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If you get a notification that your credit card payment is late, you may encounter a late fee―but you're not doomed to get an automatic credit hit. You can reduce the impact of a late credit card payment by paying immediately; in some cases, you could even have the late fee waived. Read on to learn what steps to take next when you pay a credit card late.
1. Pay Your Credit Card Bill Immediately
Late payments are typically reported to credit bureaus only after being at least 30 days past due. So, if your card payment was due yesterday or last week and you pay today, that missed payment won't immediately affect your credit. However, you should pay as soon as possible.
If a payment accidently becomes 30, 60 or more days late, it can show up on your credit reports and have a greater impact on your score the longer it goes unpaid. Late payment records can also stay on your reports and affect your scores for up to seven years. Paying at least the minimum due right away can minimize a late payment's affect on your credit.
2. Contact Your Card Issuer
Besides the potential effect on your credit, another repercussion of paying a credit card bill late is that you'll likely be charged a late fee and your interest rate could increase to a penalty rate. Penalty rates are special, higher rates charged by some credit card providers when customers don't pay on time or a payment is returned. Penalty rates vary, but could be up to 29.99% annual percentage rate (APR).
If you pay late, credit card issuers may be willing to waive the late fee and reverse the penalty interest as a courtesy if you call in and request it. Here are a few points to touch on when you contact the card issuer:
- The situation: Explain your reason for paying late and the steps you're taking to avoid future late payments.
- Your payment history: Reference your previous payment track record. If you have a solid record of paying on time, you may have a higher chance of getting late fees removed.
- Customer loyalty: Discuss how long you've been a customer and mention how factors like a high penalty APR could make it necessary for you to transfer your balance elsewhere. To retain your business, the card issuer may be willing to make some concessions.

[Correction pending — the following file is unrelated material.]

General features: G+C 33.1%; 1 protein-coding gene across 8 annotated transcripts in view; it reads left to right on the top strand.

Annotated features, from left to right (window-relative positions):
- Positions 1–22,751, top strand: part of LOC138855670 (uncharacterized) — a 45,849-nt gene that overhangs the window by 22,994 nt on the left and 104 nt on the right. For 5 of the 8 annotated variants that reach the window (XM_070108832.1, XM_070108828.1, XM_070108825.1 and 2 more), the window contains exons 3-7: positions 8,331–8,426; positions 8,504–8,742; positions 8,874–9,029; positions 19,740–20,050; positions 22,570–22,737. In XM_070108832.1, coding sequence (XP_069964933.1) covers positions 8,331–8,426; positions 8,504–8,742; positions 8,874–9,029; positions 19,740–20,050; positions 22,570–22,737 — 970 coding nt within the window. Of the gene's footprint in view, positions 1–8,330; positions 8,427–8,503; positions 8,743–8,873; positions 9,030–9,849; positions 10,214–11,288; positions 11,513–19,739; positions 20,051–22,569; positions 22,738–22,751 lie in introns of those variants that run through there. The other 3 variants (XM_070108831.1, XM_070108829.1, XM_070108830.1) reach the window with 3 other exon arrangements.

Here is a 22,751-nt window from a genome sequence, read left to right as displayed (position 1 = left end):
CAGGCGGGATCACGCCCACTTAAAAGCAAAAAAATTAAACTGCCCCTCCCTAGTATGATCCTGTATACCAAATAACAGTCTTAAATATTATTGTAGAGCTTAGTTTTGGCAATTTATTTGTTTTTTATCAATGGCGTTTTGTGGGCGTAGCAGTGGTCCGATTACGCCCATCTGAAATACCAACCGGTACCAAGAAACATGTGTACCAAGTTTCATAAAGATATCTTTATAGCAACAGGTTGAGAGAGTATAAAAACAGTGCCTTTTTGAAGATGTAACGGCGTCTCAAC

Whether you're able to get the fee and penalty APR removed can vary by situation. Out of the two late penalties, paying the higher APR over time could be the most costly if you maintain a balance on your credit card.
If the credit card issuer refuses to remove the higher APR, ask how long you'll need to make on-time payments before interest can return to the standard rate. You could also ask to speak with a supervisor to see if they're able to offer you a better resolution.
3. Automate Your Payments
Automating credit card payments is a way to avoid future late payments and fees. To set up autopay, you'll need to connect a bank account to your credit card account and ensure that the bank account has sufficient funds to make payments each month.
Credit card issuers may offer many different autopay options. For example, you could set up autopay to pay the minimum due, the entire statement balance or a fixed amount of your choosing each billing cycle. You might also be able to break payments into multiple installments for the month, which could be easier on your budget.
The Bottom Line
Keeping your balance low on a credit card and paying on time are two of the best ways to build and maintain strong credit, but life happens. If you overlook a due date, all the work you put into building credit won't immediately be in vain.
Late card payments won't show up on your credit report as long as you pay within 30 days of the due date. Your credit card issuer may also offer a one-time late fee waiver and could remove the penalty APR upon request. If not, you could transfer your balance to a new card with a lower interest rate. Experian CreditMatch™ can help match you with credit card offers that fit your credit profile, and those offers could include low-interest introductory deals for balance transfers.